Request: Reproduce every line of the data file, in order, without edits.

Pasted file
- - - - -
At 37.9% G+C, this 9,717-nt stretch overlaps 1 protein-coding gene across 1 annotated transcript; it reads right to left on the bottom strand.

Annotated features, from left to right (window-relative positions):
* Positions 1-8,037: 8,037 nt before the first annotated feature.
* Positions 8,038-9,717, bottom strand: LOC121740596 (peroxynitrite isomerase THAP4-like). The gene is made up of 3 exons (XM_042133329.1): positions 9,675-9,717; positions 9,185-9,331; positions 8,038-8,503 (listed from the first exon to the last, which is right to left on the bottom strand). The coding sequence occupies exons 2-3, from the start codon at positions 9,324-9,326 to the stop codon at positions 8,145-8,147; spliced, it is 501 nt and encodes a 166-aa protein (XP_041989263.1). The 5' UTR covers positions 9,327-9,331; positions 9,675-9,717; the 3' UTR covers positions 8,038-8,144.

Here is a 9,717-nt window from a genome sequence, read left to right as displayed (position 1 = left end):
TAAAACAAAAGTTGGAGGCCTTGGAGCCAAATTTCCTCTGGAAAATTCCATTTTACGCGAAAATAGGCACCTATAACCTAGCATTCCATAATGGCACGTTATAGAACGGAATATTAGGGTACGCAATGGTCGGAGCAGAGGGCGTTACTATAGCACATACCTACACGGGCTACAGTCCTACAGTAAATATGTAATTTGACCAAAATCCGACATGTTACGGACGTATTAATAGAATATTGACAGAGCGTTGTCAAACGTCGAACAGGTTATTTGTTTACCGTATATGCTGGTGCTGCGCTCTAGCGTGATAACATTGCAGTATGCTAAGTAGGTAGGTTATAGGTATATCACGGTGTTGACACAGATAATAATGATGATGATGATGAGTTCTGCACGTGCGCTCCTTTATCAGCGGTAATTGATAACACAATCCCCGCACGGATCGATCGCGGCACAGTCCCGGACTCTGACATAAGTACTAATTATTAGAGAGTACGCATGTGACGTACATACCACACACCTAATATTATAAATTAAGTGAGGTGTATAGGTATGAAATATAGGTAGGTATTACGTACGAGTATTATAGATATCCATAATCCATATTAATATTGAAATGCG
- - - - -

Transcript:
At 37.9% G+C, this 9,717-nt stretch overlaps 1 protein-coding gene across 1 annotated transcript; it reads right to left on the bottom strand.

Annotated features, from left to right (window-relative positions):
* Positions 1-8,037: 8,037 nt before the first annotated feature.
* Positions 8,038-9,717, bottom strand: LOC121740596 (peroxynitrite isomerase THAP4-like). The gene is made up of 3 exons (XM_042133329.1): positions 9,675-9,717; positions 9,185-9,331; positions 8,038-8,503 (listed from the first exon to the last, which is right to left on the bottom strand). The coding sequence occupies exons 2-3, from the start codon at positions 9,324-9,326 to the stop codon at positions 8,145-8,147; spliced, it is 501 nt and encodes a 166-aa protein (XP_041989263.1). The 5' UTR covers positions 9,327-9,331; positions 9,675-9,717; the 3' UTR covers positions 8,038-8,144.

Here is a 9,717-nt window from a genome sequence, read left to right as displayed (position 1 = left end):
TAAAACAAAAGTTGGAGGCCTTGGAGCCAAATTTCCTCTGGAAAATTCCATTTTACGCGAAAATAGGCACCTATAACCTAGCATTCCATAATGGCACGTTATAGAACGGAATATTAGGGTACGCAATGGTCGGAGCAGAGGGCGTTACTATAGCACATACCTACACGGGCTACAGTCCTACAGTAAATATGTAATTTGACCAAAATCCGACATGTTACGGACGTATTAATAGAATATTGACAGAGCGTTGTCAAACGTCGAACAGGTTATTTGTTTACCGTATATGCTGGTGCTGCGCTCTAGCGTGATAACATTGCAGTATGCTAAGTAGGTAGGTTATAGGTATATCACGGTGTTGACACAGATAATAATGATGATGATGATGAGTTCTGCACGTGCGCTCCTTTATCAGCGGTAATTGATAACACAATCCCCGCACGGATCGATCGCGGCACAGTCCCGGACTCTGACATAAGTACTAATTATTAGAGAGTACGCATGTGACGTACATACCACACACCTAATATTATAAATTAAGTGAGGTGTATAGGTATGAAATATAGGTAGGTATTACGTACGAGTATTATAGATATCCATAATCCATATTAATATTGAAATGCG